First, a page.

Here's what not to miss in Norway in 2018

Marie Peyre
Marie Peyre - [email protected]
Here's what not to miss in Norway in 2018
Composite: Marie Peyre; Jan Greve/NTB Scanpix; Guild of Fine Food

Several anniversaries and one-off events are taking place in 2018. As many good excuses to visit Norway this year, says our travel editor Marie Peyre.


In 2018 DNT (Den Norske Turistforening, aka The Norwegian Trekking Association) celebrates 150 years. The perfect excuse to plan a hiking holiday in Norway, or at least spend a night in one of their many cabins (500 to be precise). DNT maintain a network of about 20,000 km of marked foot trails and about 7,000 km of ski tracks for cross-country skiing all over the country. It is one of the most popular associations in Norway, with over 300,000 members, a fact that reflects Norwegians' love story with nature and 'friluftsliv'. 

Cabin in Selsli . Photo: Marie Peyre
If hiking is not your thing, consider a cruise along Norway's stunning west coast. Hurtigruten, dubbed by many as 'the world's most beautiful voyage', will be 125 in 2018, and cruising the Express Route is a quintessential Norwegian experience. The route stretches from Bergen in the south to Kirkenes in the north and ships stop at no fewer than 34 ports of call along the way. You can travel the full route (the round-trip journey takes 11 days), or hop on for a day or two (or more), depending on time and budget. There are plenty of exciting excursions to choose from along the way too, from snowmobile or RIB trips to a sea eagle safari or a midnight concert in Tromsø's Arctic Cathedral for example. Or you can just take in the scenery from deck. It's up to you. 

Hurtigruten. File photo: Jan Greve/NTB Scanpix
In Trondheim the iconic Britannia Hotel is reopening in late 2018 after being closed for two years for total renovation. The city's grande dame, and one of Norway's best loved hotels, first opened in 1870, and was in its heydays the hotel of choice for prominent visitors from Norway and abroad. The new director, Mikael Forselius, formerly of Røros Hotell, is one of the most popular advocates of Norwegian food and local cuisine - so the restaurant at Britannia Hotel should deliver.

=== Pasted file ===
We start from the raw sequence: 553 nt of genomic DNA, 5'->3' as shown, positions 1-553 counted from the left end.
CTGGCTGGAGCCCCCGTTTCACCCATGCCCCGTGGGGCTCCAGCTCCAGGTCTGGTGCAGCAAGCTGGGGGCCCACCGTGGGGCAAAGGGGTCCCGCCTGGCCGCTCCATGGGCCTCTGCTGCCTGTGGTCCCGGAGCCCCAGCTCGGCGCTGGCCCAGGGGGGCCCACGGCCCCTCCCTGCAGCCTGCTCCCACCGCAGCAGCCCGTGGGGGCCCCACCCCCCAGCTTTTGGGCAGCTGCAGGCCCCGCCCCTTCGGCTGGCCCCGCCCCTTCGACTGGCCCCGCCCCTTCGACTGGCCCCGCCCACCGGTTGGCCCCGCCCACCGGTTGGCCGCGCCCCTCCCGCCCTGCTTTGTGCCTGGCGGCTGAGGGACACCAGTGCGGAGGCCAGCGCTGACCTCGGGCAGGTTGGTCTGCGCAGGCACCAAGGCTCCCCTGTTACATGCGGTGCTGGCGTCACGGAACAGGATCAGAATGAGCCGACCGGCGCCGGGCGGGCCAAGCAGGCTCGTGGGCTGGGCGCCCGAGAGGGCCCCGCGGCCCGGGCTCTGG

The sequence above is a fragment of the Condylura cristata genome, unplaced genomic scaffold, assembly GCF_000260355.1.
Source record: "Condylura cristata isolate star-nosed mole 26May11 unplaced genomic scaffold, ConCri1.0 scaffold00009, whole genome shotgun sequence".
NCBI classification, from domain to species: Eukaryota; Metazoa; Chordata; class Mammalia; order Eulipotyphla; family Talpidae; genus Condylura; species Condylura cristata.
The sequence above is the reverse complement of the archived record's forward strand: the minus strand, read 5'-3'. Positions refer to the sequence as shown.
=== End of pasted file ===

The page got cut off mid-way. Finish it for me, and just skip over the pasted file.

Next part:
Britannia Hotel in its heyday.

Food will be in the limelight in other parts of Norway too, as the World Cheese Award 2018 will be coming to Scandinavia for the first time ever, taking place in Bergen on 2 November. The competition features 3,000 cheeses from some 30 countries, and Norwegian cheeses are expected to do well again after Kraftkar from Tingvollost won the top prize last year. In Stavanger, Gladmat, Norway's oldest and one of Scandinavia's leading food festivals, will celebrate 30 years in 2018 - more good news for foodies. 

Photo: Guild of Fine Food

Last, but not least - Oslo, which was named by Lonely Planet as one of the top 10 cities to visit in 2018. We think Oslo is a great place to visit any year, but in 2018, King Harald and Queen Sonja will celebrate 50 years of marriage, and the city will up its game to mark this royal golden jubilee.
Love art? The National Museum will show a major retrospective exhibition of Harald Sohlberg's work in 2018, including some of his most famous paintings and works that have not been displayed to the public for over 50 years. Astrup Fearnley Museum, meanwhile, will celebrate its 25th anniversary as one of Europe's most significant modern art galleries with a series of exhibitions and artists visits, while highlights from the City of Oslo’s extensive art collection will go on show for the first time at Kunstnernes Hus this spring. 

Harald Sohlberg's 'Street in Røros in Winter'.
One of Oslo's most famous landmarks will also celebrate an anniversary - on 12 April 2018, the opera will turn 10. The striking building by the waterfront, designed by Snøhetta, will soon be joined by others, including the new Munch Museum, currently taking shape just behind it, and due to open in 2020 - but that's another story. 

Oslo Opera House. Photo: Marie Peyre


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